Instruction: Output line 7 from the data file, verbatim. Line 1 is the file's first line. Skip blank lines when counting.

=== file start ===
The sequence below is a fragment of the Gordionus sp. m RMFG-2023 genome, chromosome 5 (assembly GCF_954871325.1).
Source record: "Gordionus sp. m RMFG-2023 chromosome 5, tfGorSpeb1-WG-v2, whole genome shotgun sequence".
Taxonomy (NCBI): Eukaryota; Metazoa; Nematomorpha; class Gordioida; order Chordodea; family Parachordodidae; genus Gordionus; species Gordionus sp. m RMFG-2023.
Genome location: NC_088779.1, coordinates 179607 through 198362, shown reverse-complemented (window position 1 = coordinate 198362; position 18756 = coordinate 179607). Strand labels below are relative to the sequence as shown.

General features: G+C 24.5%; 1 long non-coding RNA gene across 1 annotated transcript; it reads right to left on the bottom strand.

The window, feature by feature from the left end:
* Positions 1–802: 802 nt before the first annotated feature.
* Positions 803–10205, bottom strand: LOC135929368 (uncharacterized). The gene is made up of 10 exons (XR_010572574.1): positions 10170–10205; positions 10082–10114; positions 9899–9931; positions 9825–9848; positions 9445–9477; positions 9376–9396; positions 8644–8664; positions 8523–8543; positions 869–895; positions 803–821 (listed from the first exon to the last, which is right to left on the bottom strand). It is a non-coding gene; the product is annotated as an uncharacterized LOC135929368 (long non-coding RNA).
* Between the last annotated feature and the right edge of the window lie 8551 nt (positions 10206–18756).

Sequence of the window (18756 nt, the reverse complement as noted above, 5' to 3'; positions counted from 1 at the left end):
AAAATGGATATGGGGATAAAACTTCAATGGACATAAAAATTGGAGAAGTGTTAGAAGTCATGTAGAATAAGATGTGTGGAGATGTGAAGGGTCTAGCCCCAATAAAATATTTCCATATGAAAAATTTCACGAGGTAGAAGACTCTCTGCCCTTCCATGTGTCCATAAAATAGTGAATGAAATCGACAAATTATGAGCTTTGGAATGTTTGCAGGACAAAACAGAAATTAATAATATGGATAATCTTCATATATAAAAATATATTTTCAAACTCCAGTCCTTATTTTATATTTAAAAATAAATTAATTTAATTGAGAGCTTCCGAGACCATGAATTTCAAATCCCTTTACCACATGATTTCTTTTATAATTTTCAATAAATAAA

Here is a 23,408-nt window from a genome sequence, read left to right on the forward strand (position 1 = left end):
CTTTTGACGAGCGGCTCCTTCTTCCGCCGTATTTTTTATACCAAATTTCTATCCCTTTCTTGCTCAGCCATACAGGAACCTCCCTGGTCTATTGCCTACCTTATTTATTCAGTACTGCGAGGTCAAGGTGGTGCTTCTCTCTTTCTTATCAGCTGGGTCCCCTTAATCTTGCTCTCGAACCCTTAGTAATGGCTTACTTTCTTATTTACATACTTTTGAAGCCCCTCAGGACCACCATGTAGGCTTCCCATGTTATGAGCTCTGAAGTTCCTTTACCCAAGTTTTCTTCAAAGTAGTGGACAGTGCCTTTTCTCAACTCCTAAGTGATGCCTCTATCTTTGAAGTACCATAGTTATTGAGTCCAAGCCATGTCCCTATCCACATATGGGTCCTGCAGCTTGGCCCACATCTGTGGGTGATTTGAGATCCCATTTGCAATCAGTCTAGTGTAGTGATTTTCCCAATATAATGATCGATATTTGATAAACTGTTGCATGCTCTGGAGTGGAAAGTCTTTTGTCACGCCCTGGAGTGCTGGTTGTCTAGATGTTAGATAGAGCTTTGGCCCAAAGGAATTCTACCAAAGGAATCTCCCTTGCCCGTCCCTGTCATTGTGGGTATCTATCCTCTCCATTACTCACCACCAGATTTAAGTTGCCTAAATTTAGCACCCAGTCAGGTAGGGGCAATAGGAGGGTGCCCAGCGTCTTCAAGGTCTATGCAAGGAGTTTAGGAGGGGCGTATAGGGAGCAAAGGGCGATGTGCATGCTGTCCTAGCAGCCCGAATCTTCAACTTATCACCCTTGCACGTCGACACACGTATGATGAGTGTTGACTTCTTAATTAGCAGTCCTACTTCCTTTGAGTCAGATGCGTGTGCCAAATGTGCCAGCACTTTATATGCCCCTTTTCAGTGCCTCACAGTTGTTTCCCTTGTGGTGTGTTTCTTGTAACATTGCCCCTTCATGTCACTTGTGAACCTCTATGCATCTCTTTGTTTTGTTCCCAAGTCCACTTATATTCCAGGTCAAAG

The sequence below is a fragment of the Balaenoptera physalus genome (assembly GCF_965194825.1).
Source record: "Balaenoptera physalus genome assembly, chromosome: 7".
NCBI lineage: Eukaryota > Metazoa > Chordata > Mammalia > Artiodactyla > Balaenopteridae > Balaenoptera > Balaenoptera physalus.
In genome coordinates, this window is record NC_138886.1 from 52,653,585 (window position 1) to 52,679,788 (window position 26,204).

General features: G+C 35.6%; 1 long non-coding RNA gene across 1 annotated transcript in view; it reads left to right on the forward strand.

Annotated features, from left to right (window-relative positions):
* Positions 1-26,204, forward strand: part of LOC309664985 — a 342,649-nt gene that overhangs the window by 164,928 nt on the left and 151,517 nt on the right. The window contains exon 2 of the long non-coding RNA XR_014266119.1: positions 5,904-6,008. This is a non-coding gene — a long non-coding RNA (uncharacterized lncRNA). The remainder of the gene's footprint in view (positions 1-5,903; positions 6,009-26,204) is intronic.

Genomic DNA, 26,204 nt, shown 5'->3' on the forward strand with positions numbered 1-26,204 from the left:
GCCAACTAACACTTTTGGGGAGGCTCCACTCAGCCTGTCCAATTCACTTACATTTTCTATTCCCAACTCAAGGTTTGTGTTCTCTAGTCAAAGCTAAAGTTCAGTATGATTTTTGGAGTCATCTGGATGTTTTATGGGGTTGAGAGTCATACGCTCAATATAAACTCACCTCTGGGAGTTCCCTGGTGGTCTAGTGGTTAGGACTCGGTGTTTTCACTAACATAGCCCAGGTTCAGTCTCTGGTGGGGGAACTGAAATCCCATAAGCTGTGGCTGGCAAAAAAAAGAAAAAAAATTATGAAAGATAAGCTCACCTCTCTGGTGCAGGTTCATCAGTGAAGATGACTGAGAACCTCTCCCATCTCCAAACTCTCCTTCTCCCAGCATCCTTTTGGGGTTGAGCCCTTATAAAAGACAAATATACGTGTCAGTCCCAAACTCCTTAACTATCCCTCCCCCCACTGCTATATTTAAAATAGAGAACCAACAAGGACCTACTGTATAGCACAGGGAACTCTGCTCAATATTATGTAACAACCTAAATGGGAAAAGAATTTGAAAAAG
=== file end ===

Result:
* Positions 1–802: 802 nt before the first annotated feature.